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Can Galliano Go Home Again?

John Galliano, Bernard Arnault
I would not discount Bernard Arnault’s loyal nature: Galliano — pictured here with Arnault in 2004 — played a large role in the rise of LVMH. Photo: Stephane Cardinale/Corbis/Getty Images
Lauren Sherman
April 15, 2024

There was plenty to chew on from the Vogue World press conference in Paris back in February: The Place Vendôme coup, the buy-in of both LVMH and the French government, the sheer magnitude of staging such an event in the lead-up to this summer’s Olympics. Walking out of the Ritz that night, however, all I could think about was the casual conversation I’d witnessed during arrivals between Sidney Toledano—the former C.E.O. of Dior, former head of the LVMH Fashion Group, and current head of the Chambre Syndicale de la Haute Couture—and his long-ago designer, John Galliano. The Maison Margiela creative director was seated on a curved-back sofa with his boyfriend, Alexis Roche, facing out into the gilded Salon Marie-Louise.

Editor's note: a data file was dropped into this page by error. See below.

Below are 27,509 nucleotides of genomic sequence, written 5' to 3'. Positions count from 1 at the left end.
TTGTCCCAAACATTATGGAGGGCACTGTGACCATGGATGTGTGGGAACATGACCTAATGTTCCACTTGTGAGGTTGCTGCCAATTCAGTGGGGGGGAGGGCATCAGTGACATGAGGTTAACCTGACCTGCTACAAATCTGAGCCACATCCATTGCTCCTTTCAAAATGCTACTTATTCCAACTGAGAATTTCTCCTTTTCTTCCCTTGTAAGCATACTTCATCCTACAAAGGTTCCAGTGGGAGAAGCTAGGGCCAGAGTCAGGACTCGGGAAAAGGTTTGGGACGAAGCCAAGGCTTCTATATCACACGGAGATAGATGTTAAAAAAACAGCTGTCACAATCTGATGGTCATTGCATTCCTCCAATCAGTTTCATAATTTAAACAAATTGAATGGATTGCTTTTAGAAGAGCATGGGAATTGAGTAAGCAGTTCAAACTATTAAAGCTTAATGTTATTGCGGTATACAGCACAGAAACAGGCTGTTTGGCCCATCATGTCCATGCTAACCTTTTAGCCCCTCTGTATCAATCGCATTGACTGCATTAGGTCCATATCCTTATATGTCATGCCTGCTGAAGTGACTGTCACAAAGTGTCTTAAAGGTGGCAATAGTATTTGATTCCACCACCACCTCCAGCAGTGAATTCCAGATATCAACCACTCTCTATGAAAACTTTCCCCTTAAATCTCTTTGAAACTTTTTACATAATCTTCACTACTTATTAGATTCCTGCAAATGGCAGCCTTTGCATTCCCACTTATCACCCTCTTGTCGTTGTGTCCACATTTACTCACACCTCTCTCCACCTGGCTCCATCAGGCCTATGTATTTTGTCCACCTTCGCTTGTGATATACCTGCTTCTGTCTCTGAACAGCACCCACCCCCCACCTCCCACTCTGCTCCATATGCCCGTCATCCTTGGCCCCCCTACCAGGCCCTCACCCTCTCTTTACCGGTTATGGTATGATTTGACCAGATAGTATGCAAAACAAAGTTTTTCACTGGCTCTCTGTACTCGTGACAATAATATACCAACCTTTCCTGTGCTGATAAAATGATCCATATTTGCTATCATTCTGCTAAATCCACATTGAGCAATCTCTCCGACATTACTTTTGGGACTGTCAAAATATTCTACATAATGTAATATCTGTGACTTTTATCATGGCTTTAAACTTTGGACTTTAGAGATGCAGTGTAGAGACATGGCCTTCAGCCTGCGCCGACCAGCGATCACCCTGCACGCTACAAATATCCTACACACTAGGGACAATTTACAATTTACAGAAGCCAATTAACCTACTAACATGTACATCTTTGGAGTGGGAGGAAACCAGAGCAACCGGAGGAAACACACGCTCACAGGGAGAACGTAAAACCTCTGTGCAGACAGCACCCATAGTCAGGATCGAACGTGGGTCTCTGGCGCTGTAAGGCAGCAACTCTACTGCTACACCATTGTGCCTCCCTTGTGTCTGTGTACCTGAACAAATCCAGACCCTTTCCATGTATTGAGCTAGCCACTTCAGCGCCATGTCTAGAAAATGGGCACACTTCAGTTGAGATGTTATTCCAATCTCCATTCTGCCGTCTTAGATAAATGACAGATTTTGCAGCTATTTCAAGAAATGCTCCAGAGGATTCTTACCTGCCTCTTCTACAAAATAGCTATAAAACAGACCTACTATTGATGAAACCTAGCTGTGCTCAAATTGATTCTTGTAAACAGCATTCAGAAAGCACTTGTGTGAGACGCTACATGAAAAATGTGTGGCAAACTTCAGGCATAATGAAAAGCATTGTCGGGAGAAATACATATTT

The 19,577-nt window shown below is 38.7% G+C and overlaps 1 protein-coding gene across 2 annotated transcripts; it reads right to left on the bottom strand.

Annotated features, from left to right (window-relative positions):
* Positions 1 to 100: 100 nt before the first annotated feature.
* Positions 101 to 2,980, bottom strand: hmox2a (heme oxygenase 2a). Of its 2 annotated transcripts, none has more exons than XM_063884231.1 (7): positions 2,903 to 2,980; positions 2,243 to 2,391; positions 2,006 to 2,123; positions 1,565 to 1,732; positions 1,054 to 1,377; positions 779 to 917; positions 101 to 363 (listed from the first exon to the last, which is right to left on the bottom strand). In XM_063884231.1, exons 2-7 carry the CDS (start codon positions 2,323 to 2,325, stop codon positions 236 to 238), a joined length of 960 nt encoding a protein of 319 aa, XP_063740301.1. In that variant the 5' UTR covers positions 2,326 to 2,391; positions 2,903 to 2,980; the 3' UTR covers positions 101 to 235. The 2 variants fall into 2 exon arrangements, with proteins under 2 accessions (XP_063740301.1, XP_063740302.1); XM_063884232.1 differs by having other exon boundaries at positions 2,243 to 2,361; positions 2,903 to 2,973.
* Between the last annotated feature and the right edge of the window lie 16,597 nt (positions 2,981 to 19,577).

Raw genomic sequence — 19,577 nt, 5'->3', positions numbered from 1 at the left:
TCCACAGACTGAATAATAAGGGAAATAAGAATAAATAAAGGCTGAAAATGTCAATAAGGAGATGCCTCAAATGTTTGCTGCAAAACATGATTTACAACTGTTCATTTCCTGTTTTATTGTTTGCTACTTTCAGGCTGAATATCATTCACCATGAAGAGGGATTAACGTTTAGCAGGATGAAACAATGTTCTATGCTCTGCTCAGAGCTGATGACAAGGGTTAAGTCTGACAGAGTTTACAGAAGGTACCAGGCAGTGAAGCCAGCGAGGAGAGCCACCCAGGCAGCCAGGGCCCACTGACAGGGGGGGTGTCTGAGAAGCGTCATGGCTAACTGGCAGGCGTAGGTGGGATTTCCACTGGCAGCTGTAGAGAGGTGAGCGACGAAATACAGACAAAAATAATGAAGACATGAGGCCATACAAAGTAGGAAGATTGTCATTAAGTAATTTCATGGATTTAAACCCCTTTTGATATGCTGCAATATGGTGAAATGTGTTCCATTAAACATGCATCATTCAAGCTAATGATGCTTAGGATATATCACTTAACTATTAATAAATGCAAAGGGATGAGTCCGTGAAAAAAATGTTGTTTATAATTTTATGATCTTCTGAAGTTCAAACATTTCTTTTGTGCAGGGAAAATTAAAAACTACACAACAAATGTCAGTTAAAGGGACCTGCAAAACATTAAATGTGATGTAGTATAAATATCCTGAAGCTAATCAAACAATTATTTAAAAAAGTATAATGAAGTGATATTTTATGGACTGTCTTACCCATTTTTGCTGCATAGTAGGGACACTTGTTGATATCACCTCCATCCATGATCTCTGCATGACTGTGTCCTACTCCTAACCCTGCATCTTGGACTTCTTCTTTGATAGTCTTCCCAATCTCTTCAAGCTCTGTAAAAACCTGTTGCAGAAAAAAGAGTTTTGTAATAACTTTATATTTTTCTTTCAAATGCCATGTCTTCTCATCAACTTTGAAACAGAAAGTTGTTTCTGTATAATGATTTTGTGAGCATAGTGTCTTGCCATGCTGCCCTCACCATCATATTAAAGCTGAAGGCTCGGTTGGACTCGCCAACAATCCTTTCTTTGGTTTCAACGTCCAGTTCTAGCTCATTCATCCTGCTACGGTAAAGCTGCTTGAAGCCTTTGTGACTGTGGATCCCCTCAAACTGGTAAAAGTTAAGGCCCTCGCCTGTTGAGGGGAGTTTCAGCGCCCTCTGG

It wasn’t surprising that Toledano and Galliano were exchanging pleasantries. I had just previewed the documentary High & Low, the Condé Nast-produced, Kevin Macdonald-directed attempt at charting Galliano’s rise (he was appointed to Givenchy in 1995, and then to Dior), his fall (in 2011, following a drunken, antisemitic rant), and his third act at Margiela. I wouldn’t say Macdonald did anything to exonerate the designer—his shortcomings are obvious—but the relationship between Toledano and Galliano is carefully, honestly, and vividly depicted. (Galliano’s visit to the Dior archives is the emotional peak.) Toledano’s feelings about Galliano—his addiction, his rants—are more believable than anything else.